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15/06/2015 10:12 BST | Updated 12/06/2016 06:59 BST

Secret Cinema: Star Wars: The Empire Strikes Back Review

But, to be clear, this is not Secret Cinema's finest production. It really does test the boundaries between the expansive and the industrial - it's twice the size of last year's Back to the Future installation.

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Image: Olivia Weetch

Shuffling between an underground gambling den and a pair of wily Bedouin traders passing off prohibited booze as "potatoes", I'm confronted by a belligerent stormtrooper who wants to know my business in the area. This six-foot towering replica, glimmering a pristine white and even speaking with a robotic twang, gives short shrift to my rebellious dissent, and in the blink of an eye I've been incarcerated in a back-alley prison. All the while, peculiar lifeforms with faces the shape of butternut squashes glare on at me.

You see, extroversion is the key to Secret Cinema, the flagship force and kickstarter behind the zeitgeist of "immersive" events that have swept over Western metropolises in the past few years. In Irvin Kershner's 1980 cinematic cornerstone, Star Wars: The Empire Strikes Back, the company have once more trodden along the cult, cinephilic choice, but increasingly these options have been the blockbusters. Last summer's Secret Cinema production of Back to the Future made £3.4 million over its five-week run, while in just a few days it has launched Luke Skywalker & co. back into the UK box office top 10, for the first time in 35 years - perhaps not so difficult with tickets at £75 a pop.

Nonetheless, The Empire Strikes Back was ambitious and meticulous as ever. An essential experience for Star Wars fans. Where else would you get the chance to high-five Wookie, or frolic around the desert-cum-souk remake of planet Tatooine? (It should be noted that the customary exploration period for this edition is generally set in the 1977 film Star Wars: A New Hope). With those who have a strong personal connection with the franchise, of which there are undoubtedly many, the 400-plus actors who play and perform - at just the right tone - will forge great memories.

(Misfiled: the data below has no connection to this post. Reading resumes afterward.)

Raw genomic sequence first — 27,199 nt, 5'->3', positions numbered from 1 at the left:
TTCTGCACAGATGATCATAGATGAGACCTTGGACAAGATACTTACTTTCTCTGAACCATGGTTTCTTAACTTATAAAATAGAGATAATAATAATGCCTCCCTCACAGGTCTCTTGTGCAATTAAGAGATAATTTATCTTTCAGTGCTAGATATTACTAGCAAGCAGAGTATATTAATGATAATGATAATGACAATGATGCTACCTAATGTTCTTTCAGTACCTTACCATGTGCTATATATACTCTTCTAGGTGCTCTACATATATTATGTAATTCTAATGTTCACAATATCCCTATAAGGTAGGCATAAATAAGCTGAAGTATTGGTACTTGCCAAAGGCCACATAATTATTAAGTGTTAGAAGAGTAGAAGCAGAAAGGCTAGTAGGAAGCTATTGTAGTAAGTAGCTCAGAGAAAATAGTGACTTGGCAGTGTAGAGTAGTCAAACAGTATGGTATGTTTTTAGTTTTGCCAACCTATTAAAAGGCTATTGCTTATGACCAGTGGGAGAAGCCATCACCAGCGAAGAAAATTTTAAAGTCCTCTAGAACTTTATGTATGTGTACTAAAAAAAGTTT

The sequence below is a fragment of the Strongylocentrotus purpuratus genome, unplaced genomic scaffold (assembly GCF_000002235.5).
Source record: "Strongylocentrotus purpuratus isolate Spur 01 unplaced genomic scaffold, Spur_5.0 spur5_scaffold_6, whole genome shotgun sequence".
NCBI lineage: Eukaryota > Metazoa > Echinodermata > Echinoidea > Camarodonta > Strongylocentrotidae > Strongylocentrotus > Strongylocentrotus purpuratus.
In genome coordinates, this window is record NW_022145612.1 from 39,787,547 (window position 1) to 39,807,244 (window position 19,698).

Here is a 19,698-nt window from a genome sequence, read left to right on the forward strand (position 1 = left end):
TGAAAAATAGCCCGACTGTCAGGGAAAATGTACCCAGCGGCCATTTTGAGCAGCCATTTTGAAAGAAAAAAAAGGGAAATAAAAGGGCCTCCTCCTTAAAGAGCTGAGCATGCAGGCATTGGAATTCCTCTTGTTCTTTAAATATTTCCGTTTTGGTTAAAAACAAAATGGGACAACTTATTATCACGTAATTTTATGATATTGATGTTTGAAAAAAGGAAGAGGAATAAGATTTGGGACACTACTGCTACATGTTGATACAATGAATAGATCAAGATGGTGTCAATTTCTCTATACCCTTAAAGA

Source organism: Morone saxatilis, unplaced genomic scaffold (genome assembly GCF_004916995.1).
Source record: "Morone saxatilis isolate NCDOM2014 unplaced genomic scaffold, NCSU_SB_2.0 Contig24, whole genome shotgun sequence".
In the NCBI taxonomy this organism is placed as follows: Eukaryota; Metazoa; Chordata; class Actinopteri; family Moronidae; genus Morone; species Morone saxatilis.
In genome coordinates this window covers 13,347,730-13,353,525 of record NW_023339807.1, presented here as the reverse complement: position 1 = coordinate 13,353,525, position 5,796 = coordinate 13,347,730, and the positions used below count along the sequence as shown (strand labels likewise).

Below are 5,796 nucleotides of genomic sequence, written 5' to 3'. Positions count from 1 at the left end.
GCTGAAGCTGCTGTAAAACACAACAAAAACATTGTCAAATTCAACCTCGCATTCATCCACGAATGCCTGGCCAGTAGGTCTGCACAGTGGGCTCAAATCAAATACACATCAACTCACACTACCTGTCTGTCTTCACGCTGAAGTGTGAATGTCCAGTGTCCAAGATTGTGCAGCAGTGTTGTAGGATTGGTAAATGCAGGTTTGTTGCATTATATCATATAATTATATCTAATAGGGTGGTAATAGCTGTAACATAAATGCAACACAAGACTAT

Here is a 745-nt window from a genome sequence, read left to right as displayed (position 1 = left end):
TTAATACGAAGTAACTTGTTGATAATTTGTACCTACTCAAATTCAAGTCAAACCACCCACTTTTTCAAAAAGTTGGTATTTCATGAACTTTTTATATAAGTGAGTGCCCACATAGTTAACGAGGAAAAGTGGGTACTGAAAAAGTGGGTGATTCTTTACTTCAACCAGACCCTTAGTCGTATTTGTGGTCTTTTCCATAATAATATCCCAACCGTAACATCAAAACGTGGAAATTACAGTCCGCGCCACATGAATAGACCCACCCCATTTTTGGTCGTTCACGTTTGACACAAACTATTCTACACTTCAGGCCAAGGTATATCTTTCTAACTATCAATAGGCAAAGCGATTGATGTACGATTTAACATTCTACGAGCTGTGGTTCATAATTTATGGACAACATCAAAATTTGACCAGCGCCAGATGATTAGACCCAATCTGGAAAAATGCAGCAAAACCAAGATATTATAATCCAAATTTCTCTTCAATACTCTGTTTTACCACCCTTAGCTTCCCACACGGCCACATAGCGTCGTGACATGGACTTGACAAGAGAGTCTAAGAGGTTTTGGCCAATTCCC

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Image: Paul Cochrane

But, to be clear, this is not Secret Cinema's finest production. It really does test the boundaries between the expansive and the industrial - it's twice the size of last year's Back to the Future installation. There was never quite the charm of say 2011's The Third Man, which quite brilliantly transformed Farringdon's old Victorian Farmiloe building, and seemed to have hidden treasure everywhere. The numerous food stalls, pop-up bars, costumes, and other potential expenses, meanwhile, seem very much in line with the East End's skyrocketing prices. Even the attendees were more straight-laced than at previous iterations - this was no Comic-Con.

For all the naysayers there will be, however, Secret Cinema still offers a unique glimpse into the potential future of cinema. Surprises, which I shall not spoil, are aplenty. Whereas, some great innovations this year helped fuel a loose, late-night screening feel, where joyous chants, cheers and whoops were common. Of fundamental importance, too, is that the movie choices remain unquestionably excellent. Their force stays strong, for now at least.

SECRET CINEMA Presents STAR WARS: THE EMPIRE STRIKES BACK takes place from now until 27 September www.secretcinema.org/tickets